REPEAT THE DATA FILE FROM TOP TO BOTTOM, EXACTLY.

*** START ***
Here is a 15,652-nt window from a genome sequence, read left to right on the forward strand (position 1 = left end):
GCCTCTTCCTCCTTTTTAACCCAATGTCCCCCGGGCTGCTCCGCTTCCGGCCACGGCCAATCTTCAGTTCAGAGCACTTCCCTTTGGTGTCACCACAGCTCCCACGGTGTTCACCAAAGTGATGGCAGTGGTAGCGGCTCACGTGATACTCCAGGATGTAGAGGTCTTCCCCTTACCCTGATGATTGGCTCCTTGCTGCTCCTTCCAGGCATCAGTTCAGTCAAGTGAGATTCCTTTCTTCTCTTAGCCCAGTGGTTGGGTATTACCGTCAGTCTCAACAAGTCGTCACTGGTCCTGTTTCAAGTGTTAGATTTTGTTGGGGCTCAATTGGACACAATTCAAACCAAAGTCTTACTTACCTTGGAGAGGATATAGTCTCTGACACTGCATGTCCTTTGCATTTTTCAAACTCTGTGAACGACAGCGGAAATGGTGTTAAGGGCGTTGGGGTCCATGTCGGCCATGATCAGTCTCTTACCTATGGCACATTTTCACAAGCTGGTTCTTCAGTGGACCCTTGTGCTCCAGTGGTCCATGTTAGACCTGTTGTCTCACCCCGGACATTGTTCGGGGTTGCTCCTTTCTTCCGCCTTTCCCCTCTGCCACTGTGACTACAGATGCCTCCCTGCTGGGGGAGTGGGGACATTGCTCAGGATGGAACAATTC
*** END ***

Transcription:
Here is a 15,652-nt window from a genome sequence, read left to right on the forward strand (position 1 = left end):
GCCTCTTCCTCCTTTTTAACCCAATGTCCCCCGGGCTGCTCCGCTTCCGGCCACGGCCAATCTTCAGTTCAGAGCACTTCCCTTTGGTGTCACCACAGCTCCCACGGTGTTCACCAAAGTGATGGCAGTGGTAGCGGCTCACGTGATACTCCAGGATGTAGAGGTCTTCCCCTTACCCTGATGATTGGCTCCTTGCTGCTCCTTCCAGGCATCAGTTCAGTCAAGTGAGATTCCTTTCTTCTCTTAGCCCAGTGGTTGGGTATTACCGTCAGTCTCAACAAGTCGTCACTGGTCCTGTTTCAAGTGTTAGATTTTGTTGGGGCTCAATTGGACACAATTCAAACCAAAGTCTTACTTACCTTGGAGAGGATATAGTCTCTGACACTGCATGTCCTTTGCATTTTTCAAACTCTGTGAACGACAGCGGAAATGGTGTTAAGGGCGTTGGGGTCCATGTCGGCCATGATCAGTCTCTTACCTATGGCACATTTTCACAAGCTGGTTCTTCAGTGGACCCTTGTGCTCCAGTGGTCCATGTTAGACCTGTTGTCTCACCCCGGACATTGTTCGGGGTTGCTCCTTTCTTCCGCCTTTCCCCTCTGCCACTGTGACTACAGATGCCTCCCTGCTGGGGGAGTGGGGACATTGCTCAGGATGGAACAATTC